The purpose behind bodybuilding is as the name suggests: to build the body, namely, in its purest expression, and in proportion and to capacity, the muscles that cloak it. Bodybuilders themselves will go to all lengths to build massive muscles, most naturally oriented, but many chemically induced. One off-season practice that bodybuilders have been using since the first of them picked up a barbell and ground out that formative rep is bulking up.
Bulking up, a term used to describe the acquisition of as much size - both fat and muscle - as humanly possible through excessive eating and ultra-heavy training, is predicated upon the belief that gaining weight in whatever form will better enable the bodybuilder to a) lift heavier through the greater leverage and force generation it is thought to provide and b) provide a greater range and surplus of nutrients to allow for muscle growth along with fat deposition, the latter of which can be "stripped off" when the time for getting in shape arrives. Indeed it is not uncommon for some bodybuilders - even in today's game - to gain upwards of 40 to 50 pounds' bodyweight in the off-season, much of this the very thing most of us first get into bodybuilding to avoid or reduce: body fat.
Is bulking up effective? Theoretically it is possible that a massive off-season weight gain will provide some additional muscle mass, as experience has shown for many and in considering the fact that bodybuilders are less likely to deprive themselves of valuable nutrients at this time. So, yes, bulking up can be effective. But is it an ideal way to gain muscle and is it a healthy practice? A resounding no on both counts!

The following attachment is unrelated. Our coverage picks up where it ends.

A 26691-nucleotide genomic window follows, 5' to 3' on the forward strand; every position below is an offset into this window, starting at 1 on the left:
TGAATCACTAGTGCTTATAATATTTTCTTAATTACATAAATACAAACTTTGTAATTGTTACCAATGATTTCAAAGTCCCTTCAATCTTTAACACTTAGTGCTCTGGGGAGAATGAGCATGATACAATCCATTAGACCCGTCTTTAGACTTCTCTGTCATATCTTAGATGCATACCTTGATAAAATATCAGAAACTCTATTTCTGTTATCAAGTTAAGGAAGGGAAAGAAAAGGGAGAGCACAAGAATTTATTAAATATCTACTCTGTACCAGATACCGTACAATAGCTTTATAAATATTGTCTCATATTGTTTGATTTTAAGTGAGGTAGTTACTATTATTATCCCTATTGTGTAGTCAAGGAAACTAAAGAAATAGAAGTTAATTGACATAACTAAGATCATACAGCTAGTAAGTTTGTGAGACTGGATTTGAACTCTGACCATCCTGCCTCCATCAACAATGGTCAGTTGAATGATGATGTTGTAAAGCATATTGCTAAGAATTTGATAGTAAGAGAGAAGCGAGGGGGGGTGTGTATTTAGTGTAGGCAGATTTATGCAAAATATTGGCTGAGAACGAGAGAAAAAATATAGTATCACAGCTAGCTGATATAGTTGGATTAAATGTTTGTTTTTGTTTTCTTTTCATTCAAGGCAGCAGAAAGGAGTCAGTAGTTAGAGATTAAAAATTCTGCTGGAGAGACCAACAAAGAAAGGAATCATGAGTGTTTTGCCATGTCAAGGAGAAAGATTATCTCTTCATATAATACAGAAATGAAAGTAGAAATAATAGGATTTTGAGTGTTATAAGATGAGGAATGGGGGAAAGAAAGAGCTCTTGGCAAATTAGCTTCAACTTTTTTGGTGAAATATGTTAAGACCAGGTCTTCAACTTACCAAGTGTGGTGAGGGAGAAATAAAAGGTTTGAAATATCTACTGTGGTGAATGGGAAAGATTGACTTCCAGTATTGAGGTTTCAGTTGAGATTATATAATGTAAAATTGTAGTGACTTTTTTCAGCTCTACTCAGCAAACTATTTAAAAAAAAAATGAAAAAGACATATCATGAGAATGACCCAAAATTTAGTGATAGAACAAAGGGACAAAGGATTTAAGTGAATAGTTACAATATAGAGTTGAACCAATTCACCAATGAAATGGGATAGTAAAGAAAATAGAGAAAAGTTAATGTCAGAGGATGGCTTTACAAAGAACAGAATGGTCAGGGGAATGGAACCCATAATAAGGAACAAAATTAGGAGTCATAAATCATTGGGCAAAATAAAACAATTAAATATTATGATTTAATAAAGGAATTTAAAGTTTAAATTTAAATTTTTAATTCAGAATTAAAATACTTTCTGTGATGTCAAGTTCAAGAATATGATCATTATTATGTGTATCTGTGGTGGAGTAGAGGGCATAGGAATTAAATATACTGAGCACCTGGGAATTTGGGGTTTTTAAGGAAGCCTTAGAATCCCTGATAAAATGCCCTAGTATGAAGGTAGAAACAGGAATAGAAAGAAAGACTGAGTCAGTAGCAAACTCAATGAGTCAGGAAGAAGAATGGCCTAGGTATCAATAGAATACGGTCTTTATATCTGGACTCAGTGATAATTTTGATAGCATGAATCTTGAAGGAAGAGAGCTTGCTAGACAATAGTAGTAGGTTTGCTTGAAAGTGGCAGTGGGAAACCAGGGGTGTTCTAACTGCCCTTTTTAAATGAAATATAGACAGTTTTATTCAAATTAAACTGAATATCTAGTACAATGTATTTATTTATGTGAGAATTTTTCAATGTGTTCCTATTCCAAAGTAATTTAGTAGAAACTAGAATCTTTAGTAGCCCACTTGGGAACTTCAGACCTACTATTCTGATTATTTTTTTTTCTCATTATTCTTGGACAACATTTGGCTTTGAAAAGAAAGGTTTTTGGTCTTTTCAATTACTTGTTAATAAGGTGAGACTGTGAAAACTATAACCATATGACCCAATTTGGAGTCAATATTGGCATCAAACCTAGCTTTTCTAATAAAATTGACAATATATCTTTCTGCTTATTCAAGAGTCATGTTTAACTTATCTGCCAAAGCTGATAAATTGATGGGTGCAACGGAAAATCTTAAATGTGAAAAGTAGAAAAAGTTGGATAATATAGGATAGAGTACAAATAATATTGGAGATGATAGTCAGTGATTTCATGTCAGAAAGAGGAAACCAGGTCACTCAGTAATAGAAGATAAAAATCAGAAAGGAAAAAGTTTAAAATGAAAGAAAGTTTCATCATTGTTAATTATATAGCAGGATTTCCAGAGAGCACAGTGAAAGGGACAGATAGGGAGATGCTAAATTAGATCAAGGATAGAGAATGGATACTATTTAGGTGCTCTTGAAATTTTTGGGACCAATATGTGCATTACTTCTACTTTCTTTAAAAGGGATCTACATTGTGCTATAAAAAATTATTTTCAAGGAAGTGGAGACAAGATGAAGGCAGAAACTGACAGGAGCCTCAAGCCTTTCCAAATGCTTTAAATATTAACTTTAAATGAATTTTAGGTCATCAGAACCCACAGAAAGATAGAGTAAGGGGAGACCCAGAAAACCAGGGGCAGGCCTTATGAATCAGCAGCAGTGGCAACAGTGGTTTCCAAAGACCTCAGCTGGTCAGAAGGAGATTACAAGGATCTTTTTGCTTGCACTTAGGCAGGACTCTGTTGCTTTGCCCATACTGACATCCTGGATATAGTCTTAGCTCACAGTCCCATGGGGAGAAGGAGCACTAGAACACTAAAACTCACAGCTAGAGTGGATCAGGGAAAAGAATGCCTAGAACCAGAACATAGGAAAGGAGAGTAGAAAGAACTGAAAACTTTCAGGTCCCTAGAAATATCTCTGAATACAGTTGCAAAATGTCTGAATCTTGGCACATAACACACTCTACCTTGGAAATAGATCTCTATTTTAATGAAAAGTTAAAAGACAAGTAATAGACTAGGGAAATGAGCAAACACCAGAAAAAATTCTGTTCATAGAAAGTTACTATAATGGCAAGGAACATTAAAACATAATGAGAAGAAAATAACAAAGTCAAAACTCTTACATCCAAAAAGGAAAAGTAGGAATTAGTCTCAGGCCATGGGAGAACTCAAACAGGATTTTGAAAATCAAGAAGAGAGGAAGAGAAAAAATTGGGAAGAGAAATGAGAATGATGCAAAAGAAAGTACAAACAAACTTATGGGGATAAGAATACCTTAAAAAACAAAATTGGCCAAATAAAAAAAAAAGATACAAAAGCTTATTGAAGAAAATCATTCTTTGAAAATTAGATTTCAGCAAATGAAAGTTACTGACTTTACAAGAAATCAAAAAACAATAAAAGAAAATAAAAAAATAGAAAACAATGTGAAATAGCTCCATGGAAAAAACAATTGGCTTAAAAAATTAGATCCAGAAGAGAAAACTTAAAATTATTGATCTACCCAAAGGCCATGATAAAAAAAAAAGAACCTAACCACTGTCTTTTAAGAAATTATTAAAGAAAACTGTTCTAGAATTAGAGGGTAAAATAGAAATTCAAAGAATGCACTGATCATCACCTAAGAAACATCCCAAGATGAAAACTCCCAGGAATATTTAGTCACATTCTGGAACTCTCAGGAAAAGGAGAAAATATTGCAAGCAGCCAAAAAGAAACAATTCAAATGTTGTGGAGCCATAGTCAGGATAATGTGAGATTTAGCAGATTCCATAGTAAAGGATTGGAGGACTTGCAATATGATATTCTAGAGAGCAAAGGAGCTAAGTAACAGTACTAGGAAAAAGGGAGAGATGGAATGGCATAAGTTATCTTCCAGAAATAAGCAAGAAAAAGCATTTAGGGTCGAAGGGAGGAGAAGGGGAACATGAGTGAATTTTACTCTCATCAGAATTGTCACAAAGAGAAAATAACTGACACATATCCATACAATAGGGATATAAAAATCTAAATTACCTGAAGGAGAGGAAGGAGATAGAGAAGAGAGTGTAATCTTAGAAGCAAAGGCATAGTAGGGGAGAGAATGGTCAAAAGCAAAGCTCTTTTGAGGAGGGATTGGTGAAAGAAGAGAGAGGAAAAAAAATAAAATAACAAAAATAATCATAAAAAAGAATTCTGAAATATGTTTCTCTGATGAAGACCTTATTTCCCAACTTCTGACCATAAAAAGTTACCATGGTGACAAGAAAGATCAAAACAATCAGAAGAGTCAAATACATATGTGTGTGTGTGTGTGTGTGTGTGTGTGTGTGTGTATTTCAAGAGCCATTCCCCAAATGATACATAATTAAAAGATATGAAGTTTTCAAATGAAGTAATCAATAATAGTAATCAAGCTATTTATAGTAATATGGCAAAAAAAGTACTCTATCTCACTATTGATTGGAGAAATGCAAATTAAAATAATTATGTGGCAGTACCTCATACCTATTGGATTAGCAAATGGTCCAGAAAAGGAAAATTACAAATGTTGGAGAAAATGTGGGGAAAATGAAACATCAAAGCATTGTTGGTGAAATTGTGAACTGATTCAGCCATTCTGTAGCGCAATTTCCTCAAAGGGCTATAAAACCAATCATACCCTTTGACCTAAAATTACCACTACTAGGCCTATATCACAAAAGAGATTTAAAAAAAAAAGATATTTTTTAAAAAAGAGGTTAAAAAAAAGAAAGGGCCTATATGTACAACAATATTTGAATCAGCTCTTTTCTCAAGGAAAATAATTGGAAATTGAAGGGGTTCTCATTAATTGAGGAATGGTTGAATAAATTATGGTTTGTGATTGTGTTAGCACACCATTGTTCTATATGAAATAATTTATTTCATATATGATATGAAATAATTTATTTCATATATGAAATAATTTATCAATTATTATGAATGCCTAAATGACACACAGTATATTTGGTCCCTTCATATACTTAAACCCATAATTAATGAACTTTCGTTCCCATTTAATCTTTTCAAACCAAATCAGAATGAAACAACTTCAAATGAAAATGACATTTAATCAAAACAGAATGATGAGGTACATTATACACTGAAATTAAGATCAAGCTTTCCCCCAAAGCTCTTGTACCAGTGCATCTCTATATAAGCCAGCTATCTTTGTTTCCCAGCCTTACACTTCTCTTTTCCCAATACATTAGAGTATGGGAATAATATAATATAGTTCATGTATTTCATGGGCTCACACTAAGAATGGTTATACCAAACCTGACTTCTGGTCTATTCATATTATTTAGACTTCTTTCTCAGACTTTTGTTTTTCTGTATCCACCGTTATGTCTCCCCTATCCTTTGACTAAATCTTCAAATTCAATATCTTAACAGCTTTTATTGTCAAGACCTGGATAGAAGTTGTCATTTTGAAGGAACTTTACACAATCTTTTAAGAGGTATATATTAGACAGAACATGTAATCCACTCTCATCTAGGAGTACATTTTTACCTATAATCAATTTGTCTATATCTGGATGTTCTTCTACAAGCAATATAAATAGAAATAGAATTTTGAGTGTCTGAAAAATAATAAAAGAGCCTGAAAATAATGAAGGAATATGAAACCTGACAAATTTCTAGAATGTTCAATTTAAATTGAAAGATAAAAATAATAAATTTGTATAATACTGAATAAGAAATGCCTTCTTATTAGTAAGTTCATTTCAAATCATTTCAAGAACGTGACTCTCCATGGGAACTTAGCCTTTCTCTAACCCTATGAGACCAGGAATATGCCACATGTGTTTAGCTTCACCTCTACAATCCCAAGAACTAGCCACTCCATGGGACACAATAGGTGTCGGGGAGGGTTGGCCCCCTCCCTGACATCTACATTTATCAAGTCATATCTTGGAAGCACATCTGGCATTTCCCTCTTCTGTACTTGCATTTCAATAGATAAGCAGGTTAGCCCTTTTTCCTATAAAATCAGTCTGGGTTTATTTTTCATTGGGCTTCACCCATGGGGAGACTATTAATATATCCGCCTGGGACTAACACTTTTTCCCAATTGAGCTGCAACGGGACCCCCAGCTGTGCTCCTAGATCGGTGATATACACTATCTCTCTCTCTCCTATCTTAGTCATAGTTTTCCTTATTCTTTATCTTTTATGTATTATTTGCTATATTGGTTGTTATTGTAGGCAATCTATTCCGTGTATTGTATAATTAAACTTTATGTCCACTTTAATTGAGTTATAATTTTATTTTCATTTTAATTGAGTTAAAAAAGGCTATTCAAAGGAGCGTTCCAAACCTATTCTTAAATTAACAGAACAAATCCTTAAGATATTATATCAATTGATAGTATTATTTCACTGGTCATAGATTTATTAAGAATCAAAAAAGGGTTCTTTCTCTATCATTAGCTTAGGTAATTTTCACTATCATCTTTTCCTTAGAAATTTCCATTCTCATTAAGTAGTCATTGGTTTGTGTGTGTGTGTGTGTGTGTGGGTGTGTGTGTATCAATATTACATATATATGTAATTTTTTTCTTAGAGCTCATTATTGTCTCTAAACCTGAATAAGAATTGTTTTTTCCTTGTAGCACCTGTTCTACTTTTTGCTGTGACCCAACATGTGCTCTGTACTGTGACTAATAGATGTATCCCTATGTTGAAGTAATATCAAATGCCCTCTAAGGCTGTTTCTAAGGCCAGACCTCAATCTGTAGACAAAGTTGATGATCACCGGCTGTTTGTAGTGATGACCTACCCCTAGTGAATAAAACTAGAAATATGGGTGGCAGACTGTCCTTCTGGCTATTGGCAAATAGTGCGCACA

Like many practices of yesteryear, bulking up is done less often among today's bodybuilders. Whereas before it was practiced by almost all, who would by virtue become almost unrecognisably fat, place themselves at risk of many health problems and face even more of an uphill struggle when it came to getting lean, today's smart bodybuilders, who recognize the health and aesthetic benefits of a comparatively lean physique, remain in shape year round so as to stay close to competition, or otherwise lean, striking distance.
To stay in shape year round a distinction must be made between good shape and ripped conditioning, the latter being a short term goal comprising sub eight to six percent body fat that can only, for most, be maintained for a few weeks, the former being the lean, pleasing appearance that ten to 12 percent body fat will provide. While staying ripped can look most impressive, especially under the contest lights on the competitive stage, it can be detrimental health-wise over the long term as the body requires sufficient calories and body fat to function optimally on many different levels.